Are Proton-pump Inhibitors Safe During Early Pregnancy?

David A. Johnson, MD

Disclosures

Journal Watch. 2011;31(2) 

In This Article

Abstract and Introduction

Abstract

In a large cohort study, use of PPIs during the first trimester did not increase risk for major birth defects.

Introduction

Symptomatic gastroesophageal reflux disease (GERD) is a common condition associated with pregnancy. Although its prevalence increases with duration of pregnancy, symptoms often occur even in the first trimester. Proton-pump inhibitors (PPIs) are the most effective medical therapy for patients with moderate-to-severe GERD and are widely prescribed to pregnant women. However, safety data about the use of these agents during pregnancy or immediately prior to conception are limited (JW Gastroenterol Mar 29 2005).

To evaluate the association between exposure to PPIs and the risk for birth defects, researchers conducted a retrospective cohort study of live births in Denmark using multiple national registries. The primary analysis assessed PPI exposure to women during the 4 weeks prior to conception through the first trimester of pregnancy (12 weeks). The primary outcome measure was all major birth defects.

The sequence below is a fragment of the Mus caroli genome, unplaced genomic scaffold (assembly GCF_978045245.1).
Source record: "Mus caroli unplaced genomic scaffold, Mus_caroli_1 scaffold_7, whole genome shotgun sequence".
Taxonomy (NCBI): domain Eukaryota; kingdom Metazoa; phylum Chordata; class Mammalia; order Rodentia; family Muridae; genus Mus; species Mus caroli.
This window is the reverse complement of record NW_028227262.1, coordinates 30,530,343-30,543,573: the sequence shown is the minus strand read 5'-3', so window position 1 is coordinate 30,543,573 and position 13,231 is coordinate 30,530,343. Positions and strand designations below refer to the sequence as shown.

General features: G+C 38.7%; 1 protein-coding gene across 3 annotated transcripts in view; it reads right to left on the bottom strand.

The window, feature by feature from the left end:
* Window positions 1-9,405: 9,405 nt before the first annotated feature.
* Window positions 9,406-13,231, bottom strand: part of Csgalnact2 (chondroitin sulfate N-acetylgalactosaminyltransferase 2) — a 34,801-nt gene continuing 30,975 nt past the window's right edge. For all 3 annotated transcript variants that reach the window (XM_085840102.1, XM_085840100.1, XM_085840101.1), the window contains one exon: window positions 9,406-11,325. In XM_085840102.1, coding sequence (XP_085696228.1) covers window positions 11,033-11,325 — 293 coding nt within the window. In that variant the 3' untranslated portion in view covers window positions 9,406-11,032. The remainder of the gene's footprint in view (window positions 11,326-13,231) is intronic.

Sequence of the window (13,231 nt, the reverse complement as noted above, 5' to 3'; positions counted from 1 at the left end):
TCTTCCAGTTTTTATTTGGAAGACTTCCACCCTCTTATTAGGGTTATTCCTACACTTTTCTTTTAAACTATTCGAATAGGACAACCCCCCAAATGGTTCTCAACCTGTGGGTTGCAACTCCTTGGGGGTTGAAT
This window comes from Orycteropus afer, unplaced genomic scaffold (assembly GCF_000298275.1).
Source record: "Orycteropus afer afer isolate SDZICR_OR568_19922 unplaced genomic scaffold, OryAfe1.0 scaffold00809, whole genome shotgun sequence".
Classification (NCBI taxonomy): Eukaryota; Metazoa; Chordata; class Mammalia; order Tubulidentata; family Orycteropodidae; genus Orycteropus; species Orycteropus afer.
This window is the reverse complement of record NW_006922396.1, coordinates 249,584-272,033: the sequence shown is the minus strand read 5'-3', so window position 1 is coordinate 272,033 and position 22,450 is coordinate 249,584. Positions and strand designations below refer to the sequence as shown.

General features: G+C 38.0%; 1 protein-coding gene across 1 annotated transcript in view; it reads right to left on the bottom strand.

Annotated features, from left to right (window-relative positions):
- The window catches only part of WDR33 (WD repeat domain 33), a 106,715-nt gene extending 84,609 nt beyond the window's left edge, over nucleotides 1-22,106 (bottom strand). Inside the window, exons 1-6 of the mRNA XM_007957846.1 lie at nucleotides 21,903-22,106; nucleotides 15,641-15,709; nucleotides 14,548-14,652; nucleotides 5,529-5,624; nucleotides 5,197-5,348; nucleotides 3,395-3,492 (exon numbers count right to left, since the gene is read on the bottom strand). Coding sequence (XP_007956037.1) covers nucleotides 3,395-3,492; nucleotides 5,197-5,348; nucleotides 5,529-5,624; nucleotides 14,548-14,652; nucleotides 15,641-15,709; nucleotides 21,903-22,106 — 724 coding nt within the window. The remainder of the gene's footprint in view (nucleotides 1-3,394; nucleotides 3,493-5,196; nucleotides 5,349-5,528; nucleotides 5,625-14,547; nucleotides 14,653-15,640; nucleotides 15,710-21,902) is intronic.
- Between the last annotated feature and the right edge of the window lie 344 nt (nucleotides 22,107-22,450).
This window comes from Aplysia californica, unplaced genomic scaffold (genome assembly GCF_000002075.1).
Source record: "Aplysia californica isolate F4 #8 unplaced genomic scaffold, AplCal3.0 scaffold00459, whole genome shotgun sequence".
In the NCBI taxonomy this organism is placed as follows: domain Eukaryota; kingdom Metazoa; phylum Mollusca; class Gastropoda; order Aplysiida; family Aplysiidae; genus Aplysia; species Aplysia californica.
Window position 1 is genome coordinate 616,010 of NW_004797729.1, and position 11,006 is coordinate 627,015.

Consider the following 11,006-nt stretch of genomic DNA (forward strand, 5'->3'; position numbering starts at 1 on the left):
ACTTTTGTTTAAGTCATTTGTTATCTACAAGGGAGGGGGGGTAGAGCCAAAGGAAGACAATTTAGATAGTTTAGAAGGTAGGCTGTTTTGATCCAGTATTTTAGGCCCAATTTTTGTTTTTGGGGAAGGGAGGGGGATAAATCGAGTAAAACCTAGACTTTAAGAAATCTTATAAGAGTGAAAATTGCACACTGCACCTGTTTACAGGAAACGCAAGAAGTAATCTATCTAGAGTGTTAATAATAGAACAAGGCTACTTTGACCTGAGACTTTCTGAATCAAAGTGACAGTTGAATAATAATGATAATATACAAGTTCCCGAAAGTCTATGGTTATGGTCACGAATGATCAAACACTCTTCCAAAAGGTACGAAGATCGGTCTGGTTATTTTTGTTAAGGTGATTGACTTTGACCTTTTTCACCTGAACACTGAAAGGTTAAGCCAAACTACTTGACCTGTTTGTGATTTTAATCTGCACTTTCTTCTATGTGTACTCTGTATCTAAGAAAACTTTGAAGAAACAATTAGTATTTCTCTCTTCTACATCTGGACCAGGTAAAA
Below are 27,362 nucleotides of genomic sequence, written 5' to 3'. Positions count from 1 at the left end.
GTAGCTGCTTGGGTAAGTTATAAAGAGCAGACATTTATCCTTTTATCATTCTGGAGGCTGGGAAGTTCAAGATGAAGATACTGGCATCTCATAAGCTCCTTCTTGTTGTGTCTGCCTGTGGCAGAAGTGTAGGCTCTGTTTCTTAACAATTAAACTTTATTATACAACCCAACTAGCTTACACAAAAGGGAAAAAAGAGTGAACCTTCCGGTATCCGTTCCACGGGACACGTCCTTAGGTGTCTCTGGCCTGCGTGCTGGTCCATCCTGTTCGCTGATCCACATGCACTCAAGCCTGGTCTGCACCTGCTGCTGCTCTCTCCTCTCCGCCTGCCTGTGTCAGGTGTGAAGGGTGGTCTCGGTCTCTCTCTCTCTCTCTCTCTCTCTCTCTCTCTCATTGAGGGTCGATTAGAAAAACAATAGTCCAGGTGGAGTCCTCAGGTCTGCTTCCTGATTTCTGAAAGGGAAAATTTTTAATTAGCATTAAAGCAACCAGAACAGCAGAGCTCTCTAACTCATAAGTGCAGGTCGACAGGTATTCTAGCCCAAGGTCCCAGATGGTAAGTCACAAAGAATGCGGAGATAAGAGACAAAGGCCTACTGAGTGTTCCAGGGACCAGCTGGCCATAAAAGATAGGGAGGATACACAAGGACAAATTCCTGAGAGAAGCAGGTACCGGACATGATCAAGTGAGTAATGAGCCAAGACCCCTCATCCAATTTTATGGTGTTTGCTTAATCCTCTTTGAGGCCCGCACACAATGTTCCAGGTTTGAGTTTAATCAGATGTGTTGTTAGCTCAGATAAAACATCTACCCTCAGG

Of 840,968 live births, 5082 involved exposure to PPIs during the study period. Exposure was associated with increased risk for birth defects (adjusted prevalence odds ratio, 1.23; 95% confidence interval, 1.05–1.44). However, when exposure was limited to the first trimester only, no significant risk for birth defects remained. In a secondary analysis, exposures to specific PPIs during the first trimester did not increase the risk for birth defects. Of note, omeprazole — the only category C drug (i.e., animal studies have shown risk to a fetus) — was associated with the lowest risk for birth defects, although this result was not statistically significant.

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